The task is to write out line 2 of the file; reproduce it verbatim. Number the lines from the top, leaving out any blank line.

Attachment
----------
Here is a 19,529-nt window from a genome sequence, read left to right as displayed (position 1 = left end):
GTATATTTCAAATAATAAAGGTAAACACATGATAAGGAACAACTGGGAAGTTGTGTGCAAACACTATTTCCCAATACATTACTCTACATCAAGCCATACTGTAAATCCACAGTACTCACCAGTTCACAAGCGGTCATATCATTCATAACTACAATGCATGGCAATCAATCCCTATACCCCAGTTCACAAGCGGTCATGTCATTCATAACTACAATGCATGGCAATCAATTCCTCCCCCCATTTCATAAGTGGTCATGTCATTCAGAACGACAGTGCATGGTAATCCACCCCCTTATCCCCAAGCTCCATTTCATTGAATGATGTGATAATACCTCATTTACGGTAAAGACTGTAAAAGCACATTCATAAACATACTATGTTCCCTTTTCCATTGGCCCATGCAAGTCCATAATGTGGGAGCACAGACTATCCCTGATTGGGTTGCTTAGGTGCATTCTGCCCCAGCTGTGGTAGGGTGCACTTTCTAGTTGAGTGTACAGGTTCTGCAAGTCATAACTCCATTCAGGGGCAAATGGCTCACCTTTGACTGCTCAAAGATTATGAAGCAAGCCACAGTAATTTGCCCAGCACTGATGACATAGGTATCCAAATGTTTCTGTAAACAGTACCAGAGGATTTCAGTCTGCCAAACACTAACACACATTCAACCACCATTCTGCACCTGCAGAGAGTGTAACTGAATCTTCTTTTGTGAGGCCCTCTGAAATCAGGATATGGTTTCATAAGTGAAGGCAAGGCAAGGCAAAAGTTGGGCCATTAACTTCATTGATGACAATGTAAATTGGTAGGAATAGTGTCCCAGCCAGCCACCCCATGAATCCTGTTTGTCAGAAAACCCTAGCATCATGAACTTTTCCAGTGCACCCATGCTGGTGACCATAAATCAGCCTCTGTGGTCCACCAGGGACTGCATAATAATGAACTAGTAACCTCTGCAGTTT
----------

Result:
GTATATTTCAAATAATAAAGGTAAACACATGATAAGGAACAACTGGGAAGTTGTGTGCAAACACTATTTCCCAATACATTACTCTACATCAAGCCATACTGTAAATCCACAGTACTCACCAGTTCACAAGCGGTCATATCATTCATAACTACAATGCATGGCAATCAATCCCTATACCCCAGTTCACAAGCGGTCATGTCATTCATAACTACAATGCATGGCAATCAATTCCTCCCCCCATTTCATAAGTGGTCATGTCATTCAGAACGACAGTGCATGGTAATCCACCCCCTTATCCCCAAGCTCCATTTCATTGAATGATGTGATAATACCTCATTTACGGTAAAGACTGTAAAAGCACATTCATAAACATACTATGTTCCCTTTTCCATTGGCCCATGCAAGTCCATAATGTGGGAGCACAGACTATCCCTGATTGGGTTGCTTAGGTGCATTCTGCCCCAGCTGTGGTAGGGTGCACTTTCTAGTTGAGTGTACAGGTTCTGCAAGTCATAACTCCATTCAGGGGCAAATGGCTCACCTTTGACTGCTCAAAGATTATGAAGCAAGCCACAGTAATTTGCCCAGCACTGATGACATAGGTATCCAAATGTTTCTGTAAACAGTACCAGAGGATTTCAGTCTGCCAAACACTAACACACATTCAACCACCATTCTGCACCTGCAGAGAGTGTAACTGAATCTTCTTTTGTGAGGCCCTCTGAAATCAGGATATGGTTTCATAAGTGAAGGCAAGGCAAGGCAAAAGTTGGGCCATTAACTTCATTGATGACAATGTAAATTGGTAGGAATAGTGTCCCAGCCAGCCACCCCATGAATCCTGTTTGTCAGAAAACCCTAGCATCATGAACTTTTCCAGTGCACCCATGCTGGTGACCATAAATCAGCCTCTGTGGTCCACCAGGGACTGCATAATAATGAACTAGTAACCTCTGCAGTTT